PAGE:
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The Dunn dispatch. (Dunn, N.C.) 1914-1978, April 28, 1915, Image 1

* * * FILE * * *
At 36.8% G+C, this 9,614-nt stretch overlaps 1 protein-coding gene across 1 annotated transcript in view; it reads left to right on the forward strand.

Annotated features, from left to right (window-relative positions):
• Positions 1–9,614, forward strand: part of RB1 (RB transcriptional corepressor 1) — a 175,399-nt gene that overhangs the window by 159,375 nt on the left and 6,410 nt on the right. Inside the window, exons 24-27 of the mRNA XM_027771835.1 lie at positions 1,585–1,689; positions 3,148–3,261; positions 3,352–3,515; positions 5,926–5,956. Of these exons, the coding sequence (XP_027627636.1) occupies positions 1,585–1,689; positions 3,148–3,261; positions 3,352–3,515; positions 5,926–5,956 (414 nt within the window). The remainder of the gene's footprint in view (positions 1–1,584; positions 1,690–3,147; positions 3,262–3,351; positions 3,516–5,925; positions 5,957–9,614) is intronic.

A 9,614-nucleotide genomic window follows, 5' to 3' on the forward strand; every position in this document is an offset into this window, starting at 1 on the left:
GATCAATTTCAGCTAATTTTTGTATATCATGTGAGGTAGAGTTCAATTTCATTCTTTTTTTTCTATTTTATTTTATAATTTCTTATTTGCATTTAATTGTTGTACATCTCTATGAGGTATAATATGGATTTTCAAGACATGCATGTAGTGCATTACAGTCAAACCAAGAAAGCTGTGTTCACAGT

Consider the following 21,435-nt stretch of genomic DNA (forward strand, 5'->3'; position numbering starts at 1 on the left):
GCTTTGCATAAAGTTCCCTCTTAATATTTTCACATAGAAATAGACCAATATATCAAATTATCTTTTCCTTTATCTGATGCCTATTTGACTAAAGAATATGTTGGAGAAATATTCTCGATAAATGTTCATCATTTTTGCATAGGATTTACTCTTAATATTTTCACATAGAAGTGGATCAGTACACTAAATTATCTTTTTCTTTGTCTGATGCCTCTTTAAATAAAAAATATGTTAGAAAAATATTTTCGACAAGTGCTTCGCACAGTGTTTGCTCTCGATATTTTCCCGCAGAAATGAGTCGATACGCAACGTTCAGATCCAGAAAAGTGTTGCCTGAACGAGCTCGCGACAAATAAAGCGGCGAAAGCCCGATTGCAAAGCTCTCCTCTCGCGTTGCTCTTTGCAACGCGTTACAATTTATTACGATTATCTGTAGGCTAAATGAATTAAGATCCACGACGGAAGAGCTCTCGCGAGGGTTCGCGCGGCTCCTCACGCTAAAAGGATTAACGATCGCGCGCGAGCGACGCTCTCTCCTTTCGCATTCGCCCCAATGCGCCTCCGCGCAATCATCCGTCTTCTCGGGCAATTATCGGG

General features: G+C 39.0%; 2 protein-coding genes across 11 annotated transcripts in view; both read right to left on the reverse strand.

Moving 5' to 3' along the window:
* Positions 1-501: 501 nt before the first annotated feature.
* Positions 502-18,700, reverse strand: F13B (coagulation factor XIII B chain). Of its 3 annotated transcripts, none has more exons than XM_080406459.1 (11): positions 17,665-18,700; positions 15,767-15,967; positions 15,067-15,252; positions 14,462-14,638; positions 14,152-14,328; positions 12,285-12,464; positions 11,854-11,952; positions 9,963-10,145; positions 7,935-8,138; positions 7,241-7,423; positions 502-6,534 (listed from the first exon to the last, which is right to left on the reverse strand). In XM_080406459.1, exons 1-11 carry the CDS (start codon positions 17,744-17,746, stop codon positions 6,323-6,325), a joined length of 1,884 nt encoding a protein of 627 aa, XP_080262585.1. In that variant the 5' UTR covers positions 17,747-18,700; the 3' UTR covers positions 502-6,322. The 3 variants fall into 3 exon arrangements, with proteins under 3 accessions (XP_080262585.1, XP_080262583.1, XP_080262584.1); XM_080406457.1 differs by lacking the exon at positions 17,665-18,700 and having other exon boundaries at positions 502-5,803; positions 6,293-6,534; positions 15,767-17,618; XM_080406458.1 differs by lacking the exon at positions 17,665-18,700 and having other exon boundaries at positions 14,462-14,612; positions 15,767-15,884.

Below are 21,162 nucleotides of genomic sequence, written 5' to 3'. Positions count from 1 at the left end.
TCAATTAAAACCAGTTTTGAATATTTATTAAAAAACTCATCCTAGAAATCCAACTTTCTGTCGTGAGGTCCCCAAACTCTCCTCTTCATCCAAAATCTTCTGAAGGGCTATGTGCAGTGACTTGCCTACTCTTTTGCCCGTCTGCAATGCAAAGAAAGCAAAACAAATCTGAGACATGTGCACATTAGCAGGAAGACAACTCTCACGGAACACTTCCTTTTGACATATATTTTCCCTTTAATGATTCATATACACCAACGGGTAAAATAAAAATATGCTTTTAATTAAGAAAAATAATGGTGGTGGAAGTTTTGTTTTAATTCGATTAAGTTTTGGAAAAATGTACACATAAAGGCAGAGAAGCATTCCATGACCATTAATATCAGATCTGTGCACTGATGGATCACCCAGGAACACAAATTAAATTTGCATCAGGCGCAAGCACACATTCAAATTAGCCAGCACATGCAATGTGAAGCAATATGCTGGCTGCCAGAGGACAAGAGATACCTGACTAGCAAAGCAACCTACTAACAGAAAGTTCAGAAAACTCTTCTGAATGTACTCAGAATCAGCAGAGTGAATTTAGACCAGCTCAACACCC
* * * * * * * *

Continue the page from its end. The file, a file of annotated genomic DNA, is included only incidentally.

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MINI EXPLOSIONS EFFECT HUGE RESULTS Tr*nrh*o, Parapet* and Sand Bag* DWappear While Large Mound* ef Fallen DebrW Were Bwn. London, April 25.—'Trench**, par apet* and *and bag* dl»app«arad,“ any* th* Britiih ofBcial “aya wilneaa" deacribing the Britiah mm# axplo i *ioo* which preceded the recent at tack* and capture by tha Britiah at hill No. 90, aoatheast ol Ypres. “Th* whole lurfac* of th* ground,” th* narrative continue*, “a**umed elrange ahape*. Her* it waa torn in to bug* cralera; there large mound* ' fallen debria war* aaen. “A* the report! of th* axploilona died away, our nan, led by their of ficer*. ruahod aero** th* intervening apace of him 40 to 60 yard* lying betwaan our tranche* and tha gaping crater* before them, the frontier cov ered by the attack being only aom 260 yard* in length. “Where the mine* actunlly had ex ploded nothing waa left of the occu pant* of th* Hoetil* Knee, but lo th* neighbaring tranche* our aaaaulting infantry wttnaaaad an extraordinary •cent Many Carman eotdicr*, poaai bly owing to the fact that they were working, wort aurpriaed while in thair akirt alecvee and without equip ment. Stunned by the explosion* and aujactad to a rain of bond gro und#* they gave way to panic. “Curring and ahouting they were falling over one another in their har ry to gain axit* leading into the com munication tranche*. Sum* of thoac in the rear were driving their bayo net* into the bodie* ef their com rad** in front ef them. U4 Bl| MUP| VWi IUIBUMJ IIBM VU</ a momentary glimpse before they fell apon the enemy with the bayonet buret through the nut of trenches, poured into the craters and pressed on down th* conuauakatloa tranche* oattl at last they were stopped by barricades defended by bomb throw era. “Tbs Ant tin* of trenches was cap tured In e few nlpBtss and. 1C pris oners faille to ear bends, bat It was men gunners opened Are and oar whole position became obscured In the smoke of hurting shells. Mean while car bettering had begun to sup port the attack and a tern tic artil lery Ars was maintained far into th* night. Under this fire our men bad to work, throwing up parapets to ward th* enemy, blocking their com munication* and generally rendering their position defensible. "Nor was th* enemy’s infantry idle. Advancing up the communica tion trenches they threw hand gre nades over the barricades end also into th* mine Cretan on the crumb eld* of which oar man were trying to obtain a foothold. “Throughout th* night th* fighting continued, culminating early in th* morning of th* 18 in two massed at tacks by th esnemy. Thosa were beaten off. Despite losses which loft th* hillside covered with deer1, th* enemy continued this pressure during the whole of Sunday until w* gradually war* driven from the south ora edge of th* hi^l. At 6 p. n re inforcements reached our front line and swept the Oerroaas from th* foothold they had gain ad "Piles to this the close proximity of th* contending sides had led to a slackening in th* bombardment, bat it then broke out afresh and with al most aa great Intensity as on th* pre ceding evening. Our position, how ever, was more secure.” A nv wrauTv uji Mir oomoira moot »»• maintained Monday, April It, end that the Germans extended their shelling to the entire Yprea area, including the town itself. In which. It Is asserted, 15 children were killed. That evening the Garment launched two attack* on hill No. 90, It# “eye witness’* asserts both were repulsed. “Still the Germane would not ad mit definite,** the narrative continue* and all night long parties armed with hand grenades made repented efforts te drive as off the hill, their attacks *1 tarn*ting with bombardments from artillery of ell kinds and also trench mertere." By. Wednesday, the “eye witness*' any* the British had firmly establish *d themselves. “The attack anon end Ik* defense of kill No. tO,” the , narrative declares, “will go down in Mtoory as *a* of the finest exploit! of the British triage daring the war “What ear troop* withstood can be realised If H be remembered that the •pace fought oref daring fear end nee half days we* only about W. yards In length by about 200 yards la depth. Tlpen the smell area the enemj far hears hurled tome of metal* ami high eepioatvpa and at Unas the hit! top woe wreathed la poisonoai fames •nd yet ear gollaat infantry did nol tiv# way. They stood firm under ■ fir* which swept away whole **» Mon* »t a time, filled the trench* PRESBYTERY IN HARNBTf FijrilUriHt Presbytery Has Inter esting Meeting With PUgmk Chan*. Sanford, April 24.—Spring meet ing of Fayetteville presbytery met with Piegah church In Harnett coun ty lent Tuesday evening at 8 o’clock. Opening sermon eras preached by Rev. Lacy L. little, missionary to China, the retiring moderator. The roil call showed M present at open ing session, many coming in the fol lowing day. Rev. H. M. LHxon, of Southern Presbyterian College, Red Springs, waa elected modertor; Revs. A. T. Lassiter and K. A. McLeod wore made clerks to assist the stated clerk Rev. J. K Hall. Home mission work claimed an important part in the de liberations, aleo the project for de veloping and solargment of tho work of Southern Presbyterian College at Red Springs. Rev. C. G. Vardell preached a strong sermon Thursday morning and later presented the work being dons with this col togs. Synodical home missions were pre sented by Ear. A. W. Crawford, of Greensboro, synodieal secretary. Rev. Lacy L. Little, of Kiongwin, China, addreoeed the body in behalf of tho foreign missionary work and later addressed the ladies in the school building on mission work. Tho reports from all committees were afc I ouraging and showed much progress along all tinea. The folllowing were elected con. mLesionert to the general assembly which meets at Newport News naxt month: Revs. W. M. Fairley, Fay etteville; M. D. McNeill, Cameron; j. j. nui, mo springs and JUders J. P. Ruseell, Lumber:on; M C. Me* Donnell. West End, and A. D. Mc Gill, Cumberland county. Alternates, K*t. L. L little, Letcher Smith, R. A. McLeod; Eldar* John Graham, H. 'ohn and S. B. McLean. The work waa completed and body adjourned Tho rad* 7 night to meat re fall earns Ion with the church at Hamlet. The meotlng waa largely attended many visiters being present Piageh being a large country chasafa cared for. The entertainment being excellent. The Vale* of Today. While walking in the streets one ia often greeted with the cheerful re mark: “It’* a nice day!” Good days end bed day* exist only in the mind. The weather has nothing to do wit, *t. Each day U what we make it. Suppose you get the word that your salary hat been doubled or that a forgotten uncle has left you |l, 000,000. Whet do you core about the weather then? Or, suppose the per son you lore is dying. Unexpectedly a turn for the better comae. The doctor says your dear one will live. What if it ia hotter than Tophet? It ia a good day, a great day, a happy day. It ia what We think and foel about It that makes each day what it ia. Put down In" the notebook 0# your soul the poet Runaberg's thought, “Each day is a life.” When you gel up in the morning throw back your shoulder*, take a deep breath end meet tho new day like a men. Say to yourself: “Another day, another lifel” For all w# know, it may be the only day we shall ever have. Let us make it the beet day we con. Let ui strive to make it a day worth while, to move a step forward in out work, do all the good w, can, get all the happiness we can today. Right now ia the only time you ee-i control. Y eater day la a record. To morrow la a secret. Today is youn and mine.—Letter in the Philadal phis Prate. Bolt'a Crash Ceaiaeneenent. May 7. 8:00 p. m.—Primary Do pertinent. May », 11:00 a m.—Commence mont Barmen by Rev. Llvingator Johnaon, D. D., natng for the Aral time the new church building. 8:00 p. m.—Mlaaionary addreaaai by Rev. R. M. Logan and Rev. D. W '•rliifc. returned miesionarie* fron Sooth America and China raapactive If. 8:00 p. m—Barmen by Rev. C. W Byrd, D. D. May 10, 8:00 p. at.—Organ recite by Prof. Albert MUdanbarg, of Mare dith College. May U, 8:00 p. m.—DeeUmaUm Contest. May It, 10:00 a m.—Orator's Con teat. May 18, 11:80 a at—Literary Ad drees, Hon. T. W. Biekatt. 8KM p. ta -Grade.ting Bwreiaei 8.-00 p. m.—Operetta with dead bodies and aa encumber* the approach to the front line the reinforcement, could net reach I without haetag to climb seer th I pre.Crete farms of their IhlWn com radea” A COUNTRY WITHOUT FLIES Hoe** Flirt L'akaoam—A llralLk Re. ■art far Uabiea. U ihould ba refreshing and a bit enouruglng to the fatigued, hopeless fly-fighters to know that tbara ie In tbo world a country in which there are no dial. The place 1> the Brit ish West Indiss. Dr. B. U Wash burn who hss recently gone to tbasa island« in the interests of the Inter national Health Commission and who ; has taken up his first work in Port I of Spain, Trinldrd, says, m writing friends In North Carolina: "You will be interested to know that there era no house Aloe here. I did nut aaa any of these in any of the ten te •*: • on which wa stopped. The peo ple know nothing of the bouse fly and in this way, 1/ in no other, era singularly blessed." Dr. Washburn, says further, “To my surprise. I And that all of the islands, and especially British Guiana, era health resorts Tor bailies and era so naod by the psopls from England. It has cer tainly bean true In our cnee, too, far the baby has grown rery much." This interesting fact—that tbara are no fllos in British Weal Indies— start* up a number of question! and curious conjectures. Why is it they hare no flies, Ilka the Sooth Ameri can ant-eater, for Instance ? Cer tainly. it is not that they have no filth. They have heat sad moisture, they have all the filth that la neces sary. With theta throe conditions wa have more flies that wa can man age. and that they have more fav orable conditions without anv flies •__ ._, . . . '• W* are not surprised, fcaiwejrer, bo know, since there are no flies there, Ihst it Is a health resort for babies. England is fortunate in havii* such s place, but babies will d« weir at el most any place where there ere as' flies, provided they mt€ properly fad And nr« kept clean. Were Dr. Waahburn to more for Internetiphel fmd out the causejdr Health. i Wh" God Made tha GDIs ef Dixie. Someone has said that whan God made the Hoothere girl. He sent His angel throughout all th« star strewn :a!as of space to gather all there was of beauty and they threw down their glittering burdens at his fast He began in their wondering proe nee tha work of fashioning tha ; Southern girl. He wrought with the gold and gleam of the stare, sbift [ mg gloriot and rainbow hoes and, tha palled silver of a Southern moon. He wrought with tha crimson which swooped in tha rose’s heart, with tha pure, sweat snow which gleemad font tha lily’s petals and Hie fires and flames which flash end leap from the jcwela’s depth. Then plunging dcop into his own bosom. He took of the love beneath the wind-kissed *>*«* of a summer sea, threw this into the form Ha eras which gleami thore like some rare pearl fashioning and ail H seven veiled Its face, foe Vj, He had wrought the Southern gW, —Exchange. VANCE STARTS EARLY HoUheg Free Aati-TyphaU Dtopea >arias Throughout the County.' Vanca County U gelng after ty phoid fever. Their new health officer Dr. D. C. Abeber, got an the jot there a few monthi ago. Accordinw ti •n unofficial report, He started anti typhoid vaccination dispensaries ail ityrat over the county. At Kittrell nearly one person oat of every foul is already avalliny himself of Om frs» treatment. Elsewhere over thi county the people are Hniny up foi the treatment before the fly and ty photd season yets here in full blast One enthusiastic Vanes Count] man. In wrlliny of tha splendid re suits they are yettiny from that whole time health officer, says, “Hi is a hostler, and ha realises that tu can yet all the co-operation from tie people of this county he wantor PUB* WATER PATS 1 HI* green ayo Columbus, Ohio, in stallad a modern water filtarirq plant Prior to that tiaaa they aaw i more or leas polluted weU ruppl; and an unAltarsd river water. Po s|* years prior to the installation or tha Alter plant, their typhoid feve - death rate averaged « per 1004M Por the six years sines Instalbny thi . plant this typhoid rate has droppsr to ar\. average of lee* than 17 pa 100,000, or shoot one fourth of th I former rate. Practically all thi 1 Improvement 1* credited ta the am a 1 pure Altered water. i —-__ Mr. Hetty Cress, of Safely, Is t the city today. CWvsr Day At Thoas who satarsd tlovsr will roast at OaA N. C, on ths 3rd Saturday la Mfai 2 p m., whsrs ths judgas wttl Mrs ia thair report aa to who frill ftantitlad to the prises offered lasfi^all by the Bank at Coats. Thanl^re 4 priiai offered tael fail by the £k at 1her« will be fear priaSae fellow* *5-00 for the largest nJjLr of acr*« planted in clover; ffi.oafpor the bast sere, *3 00 for the sacdeL best sere; $2.00 for the third beatii^ra. Dr. C. 0. Your* offers $&00 fit ths pretu est rest *rown by a yawn* girl oat on die farm. Mr. W. £ Turlingtoo has charge of this elov^contart and Meears. W. H. Turlingtoa. O. L Smith »nd B. 7. Parrish wtJljL coomlttss to tee who are eotitiof to dm dif ferent P^PM. 5 Mr. C. H. Hudson, mate agent farm dssaonatratioa ahk will be preeent and deliver an Arose ea the clever*. Remember the day, frd Saturday in May Mips, at thh*parh in the town of Coats, and lot ' 1 in more Hover be , the riitruseimn Fee further iaformati idrass or rail on Mr. W. H. Tur m, Duke. K- C-, Routa Mo. £. M. X. PAT SOM. Csahlar, ; of Coate. Rill,Paata aa About ton day* bloom has fallen, psadPts ia ths at the “shuck” of tl t»»s to spray thm ■Ah is ths ■ *»rm around ths pM ' Ths matarial osad | is kuofm as ths1 Sofehur Wash II M»mn a tun PBJ,. A tack or blanket over the beVr* haipe to hold in tha beet and pcuauU aflat tai aig Whoa boiling is ever, add Tatar (cold U all right) to seek* to gallons, atir thoroughly and strain it to remove ■vlimont. “You havo yot to add. tha poison. Ouadva 2 1-2 be. of araaoata of &atc in a gallon of the mixture then pour It back into tha wholo man of aohitioa and atir thoroughly." (If powdered aroanoto of load la used, uao only half the weight aa of the paste form. Those directions are sent oat by tha Division of Entomology of tha 5“ta Department of AgriceKure at Halrigh, and ere tha standard rec ommendation! for pooch and plum •praying at this aaaoon. Tha treatment should bo repeated from 2 to S weeks later, and agela about a month before the fruit is dee to ripan This last mentioned treatment ii needed only for Ebarta and those varieties which ripen with it or later, and for this last spraying no area nat» Of load is -mint This schedule of treatments eras followed on the Slat* That Farm, last year with rery fine laaulta. On tha farm at BtateevOU there was a heavy peach crop on about 600 trees, yet Supt. F. T. Maaham reported that ha found only two or three wormy poaches the whole oaooan^-Ixton slon Farm Nows. SCHOOLS IN CONTESTS B—Msmw Udw. Holds Fourth AmssI Mom at Goldsboro. GoMehoie, April 2*.—The South •aotarn division at High Schools held its fourth annual meet hero Friday *»d was adjudged tU host over hold by this division. A large number of echools were represented and the con taau were not only of a high onler but spirited. The reciter’s medal was won by Miss Annie Graham, of the Godwin School, the dsclaomtion medal by Edwin Gill of the Leurin. b**cg School, the medal fur composi tion was woo by Bryant Tickle of the Plhevilk School. The Ptkevilla High School won the meet with a total of 37 points there by winning the trophy cup offered for tbs school winning the largest l umber _pf points. Godwin won the mp offered for the second highest •cons te athletics. Pikevilk also won the cap offered te the winacr of the race. Evm principal present was enthu siastic over the cordiality of Golds boro The Chamber of Ooauaerce bans the necessary expanse of thi meet. W. F. Alien of the Goldsboro Schools had every arrangement la de tail perfected, and the athletic com «HWe composed of Messrs. Cahrss, fffeaaan. and Dess coed acted and Jndgod the events with a degree of r*eiency seldom seen at college meets. The Fargatlea Kies. A wife heard her hub sad's key in the lock, sad spring, ng up to greet him ea hie evaning hmsn insksg she sxclnlned: “I’m so glad you’ve come. WUL“ And then she swatted far the benediction of Leva, “everything O. K. today ?“ he gayly asked. "Good —I’ve had a herd day of H, sad as there’s time 111 take a little nap be fore dinner * Aajl he res up stairs, white his wife want back to the li brary—te cry! Thousands at man »»“» was a fnl to wasp over sack a trifling matter. Triflingl That mint of tho hue bmsd to Idas Ms wife meant to km tha —-m >f o* Coarse ha lavod her Is Ms way; woaUl fight for har; if called upon. He lovod act lass, ho simply frit that harlog lived happily wtth har for ao many years, that U Is do longer im portant that he should kiss har when thsy met and parted, os in their Toothful romance. And aO too often those endearments which mako tha wife conscious that aha is still held 0* hride, which invigorates her re epoose to the duties lying before her which sustain and comfort her as the testimonials af an unchanged affec tion, are wen by one sacrificed upon the altar ri a husband’. self-compU eeocy. A hatband (s too often content with life as it it; wfc/le tho wife, for biddan by tbs law to tell him that his forgetfulness of eeretaes which ha once lavished upon har it eating out her heart, boeomoa old briars har time. And tho husband wondsrs why!—LedW Ho roe Journal CUNTON HOLDS PRIMARY ..Theodora Patrick. Jr.. Defeats A. *• Oremplor for Mayor. CUnton, April 34—In tho Clinton Dwneermtie town primary today The odore Patrick, Jr., was nominated for mayor over A. B. Grumpier by a ma jority af thirteen H. A. Jomoa, H. D. Smith, A. H. Herring and J. C. Warits wore nominated for commit rionern. Tho race was close hot In nil good fooling end with no disorder. Read - WANTED - Read r A af Ohio, who owns a farm In that SUW, and j;00.1, ** <**M w*"u 10 *« “d hoy In tfato aartlan of North C*roM~- ®V“» har. M .arm w morn with 4* arm. ar mom in eohmaUon. Good sandy loam .oil and May rahaell that can bo mado aa all poryasa farm. Moat bar* a fair dwall to* iwl o<W tnprovsiMiU and fairly eonv«nlt«t to town, school a*d eharihta. - TMa maa la a mood HUoaa In Ohio and will T“*“ '*-*_!*+*” tor **»Uy h. North Carolina and. who k**“ -l*w mk^tabaaaaotofdabt fa-mar l» "Tha OM North SUM.- If mm on. ha* mar. arm. than ha naada, try thit oat af dabt farm*r of Ohla aa year nrtctdmr. ^ A “ ~ - Southland Farm ft Real Estate Exchange, *- pmy L LLOYD WADE, FUM M.aagar. ___ ■ « „ NATO! T. L. BASS COMMITS SUICIDE Wd Official Taka* Owe Life l or Fear of Losing His Saalty. Sanford, April Mayor T, L.| Haas, of Sanford, committed suicide! hi hia home hors this afternoon ba-j tween four and Are o'clock by shoot ing himself through the heart with a fe-ealibra Winchester rifla He left a note pinned to hia coat 'eying that ha feared ha waa goiig to lass his sa»ty and that ha would •*th»r ba dead than In such acondi tion. Ha has boon hi bod health far I . >cmr or mora, and this morning was down ths street remptaliiliif that his head was hurting so bad that U fell like It would burst. He was a candidate for reflection aa mayor, and the primary to choose the may oralty candidate was set for tomor row from 1 to 9 p. m. Ths deceased eras about <1 years M. and has long Van s rwsidaet and! prominent rtlitcn of Sanford, and has •••wad at different limes four terms 1 as mayor. Ha waa for about flfteai years local agent of the Atlantic Coast Ians and 8oothem Railroads,' ftroao which position he retired flra or! •is years ago. Since then he bad. baan engaged in business bare. Ha1 ws* bald in ths highest eateem by! his fsliowf Hiaans and hia tragic death came as a great shock this af ternoon, and hat cast a hath ornrj the satire team. The primary which | was to hare been held tomorrow, will bo caliod off out of respect to hia niomory. aad a delegation from bore Will mrt fn 1-*- D..d__tek aA.i remain*, where they will be buried Wednesday. The deceased laavas a widow, tour eon* and. a daughter. Th* Bone era In T. Baas, Atlanta, ; t C. Haas, Sanford; Olu* and Addis Baas. Croeavilk, 8. C, and a1 ‘lighter ia Hit. Vkgia Warren, of Dunn, N. C Iky a Place of Ground Tha Sanford Express Is of th* opinion that ‘th* bomaiau man •hoald buy land sow, if ba possibly can," this ia an editorial calling at tMtiaa to th* passing of cheap land* in North Carolina. Th# Ntaattm la ■wwdMah^dMhMMNkMM man who doe* not own a boat*. Th* Kxpeaa* calls attonUon to tha fact that ia North Carol In*, with Its atony thousand* of miles of territory and its spreading acres, a large portion uf tha white people are tenants an ha*a to acknowledge the overlordahip of soma on* alaa" In a survey of tha ■ituatiao, Tha Expros* aaya that to rears ago ‘this Stats contained many millions of acres of virgin lands which won purchased tor a song. Hama large tracts in th* sand hill* w»»* sold for not aver $1 aa aero. At the present time some of thee* land* which have bean developed, and ■re among tha moat productive land* In North Carolina, at figure* rang ing from 125 to M aa ten. Thar* era still large tracts of land under*1 eped. and from which tha timber has boon cut, that at an* time could have boon bought at 50 cant* aa acre, hat •r* now wiling at from $10 to 220 an acre.' What th* Exprow aay* of Lw County it true to soma extent of every county In the State. But it Is alto true that thaw cheap lands are fact being taken up and tha oppor tunity ia passing. Ia a vary short tiw# cheap land* ia this Stats will be hard, to And, and such of it a* Will ba offered cheap will ba of tha mttit undesirable kW TVm * hM riven vote* U as excelkrrt policy. No paper could be er>g»ged In a bet ter work than an effort toward Inspi ration far home-owning, an dtW fact that the opportunist ate rapidly paaabig cannot ba toe itroafly em phasised.—Charlotte Obaarvar. UtcUatl Letters, Weak Radiag April IA 1»1A _____ I. Bwaastta, M. U A Croak n, leasts C. A Cos, Jo* Sira A Cbasl A Velrln A Herring, Hanson. A Loras, AI rat 7. Nordon, Zab. B. A Pope, W. H. A Wilkin a, A. It 1A Baker, Mias Dana II. Hollingsworth, Mias TIDia 1A Jodgo, Mitt Addis IA Loom. Mr*. C. M. 1A Malum, Mrs. EOa IV Slmmoaa, Mist Kiltie IA StSAsrt, Mrs A mar W. 17. Wright, Mitt Mahal Tha Southern Marblo Works, which hat boon ope re tad bare far tha past your or mare, their offices being an East Brand (treat, and baa barn ops rated hy Messrs papa A Bdgmtta, has bean dissolved by mutual nasiat. Mr. WlTIk Pope has purebaaad from Mr. Bdgorioa bio bitaeoot In tbo boa*, nom and will oaadnct It ai tha lame pMoa aader tbo aame name, aa ash omur. Mr. Bdgartaa w« atfll re asain with Mr. Papa in tbs eoppctt) of travoting aaltaama, malting Dane Mo boadgaartorn. REVIVAL IN TUI SOUTH w. J. Harehaa. Prariliul of Hmh.ird Air Um Jmt Back bm hmpac tW Trip. Iqak Impended W. J. liars hen, president of tko Boaboard Air Lino ReOway, wke kai returned from a trip of iaapirtiia ev er the property, report* csadltiena la the Booth e* materially improved. Perhaps no other section ef the country ha* been herder Ut by the war's disturbances then the Heath, where business has keen almost par alysed. The railroads serving that territory have suffered accordingly and 1a no other aeetiea of the country have earning* fallen off In larger volume. "The moat encouraging aign I ob served," said Pro*ld*nt Iwdws, "wee in the evidence* of a revival is the lumber trad* which has been al most stagnant sine* the war com menced. Mill* are again ineraosing the output and meat Important af nil, min* that have not boon in ip—Moa for the pant two year* bm already running again or nr* getting ready to opoa up. "The crop outlook this season is encouraging but one ef the biggest advantages to the South that •••■-Hi grow from the demoralisation that boa axis tad ta the cotton trade, is an assurance af a greater di-ersi r.cutioa ef crops bees tee of —* low price prevailing for cotton. The ex tent of increased diverddcoUon will not be determined until cotton plant ing time and the arise af cotton at that lint will largely determine ta what extent it will prevsfi, but that it will ba substantial aad wU ala* ba of eahataallel aad lasting benefit ta the South is practically assured. “Goners! business ia movtag ia bat ter volume in the flsobssrd territory. Merchants stocks have been kayt law for several mentiu but DOW Stair shelves are almeot bar* aad. a general restocking must inevitably father. The Seaboard Air lias's narw read in to Charleston, 8. C., spread up for freight traffic February 1, last, baa started out with a satisfactory bush 1— ^wwsym—fm fair —1-t SSCm 1-J" earvtaa ever tha aaw Uaa wifl ba to augurmted hi about two wotka. “The physical coadHioa af tha Baa hoard Air lino was satisfaoterg throughout. Tbs property ha* beau . w*U maintained aad th* number of bad order ear* shews a reduction of 500 from this time last your. TVs company is wall supplied with equip ment and power aad ia prepared to handle an increase hi bust nee* wbea it comes.”—Well Street Journal. niB INFLUENCE OF THE MOT. 1E8 Th* influence of the average siev ing pictare shew far good or for evil is far-reaching to it* effects. This influence 1* greatly magnified to towns uid village# where It fernieb et on* of the few possible mesas of recreation aad smaaemsal In sack communities legitimate drams, a*. pociaBy of th* higher clam, ia scares oa account of th* uaaU population to which h appeals far support. TVs small admission foe charged kg th* sersm shows makes it possible for moderate-salaried people, who disre gard Mghsr-pricad drams, ta attend often. As a result, thaa* toatitutbms become popalar and provide means *jy ^n»cji um n«T«r>uuma cunt m everybody for entertainment la aat> orally and aaaily quenched; aad thus they become potent factor* la dis seminating and portraying that which la moral or immoral, op lifting or tigiaiiag. TWb powerful imtruamtU for the public weal or woe should be een otantiy guarded. Elderly pan pie, aa a ruin, ere Sand fat their beliefs aad their code of conduct, tad aze not rtaatly bdbmaaad by what they aaa children are vary suamptible ta feed and eell inftuencea, mare i^nilellj ta dm latter, aad aaythiag that comes under their observation ehoeU aa far aa poaeiMs, be cleea aad up right. It is true that there are boards of censorship, national, state and heal, bat every near aad thoa ,1 Mrs 'a their povur ta do peat goad or EM* harm aad they should ecn *td*r it a pewit of bnslaaas haa w to procure only that which wM maa gaud fer their pa tanas. ' •• the writer to any that Sam Par ker'. tha local movie ama, tea tea* very carefal la this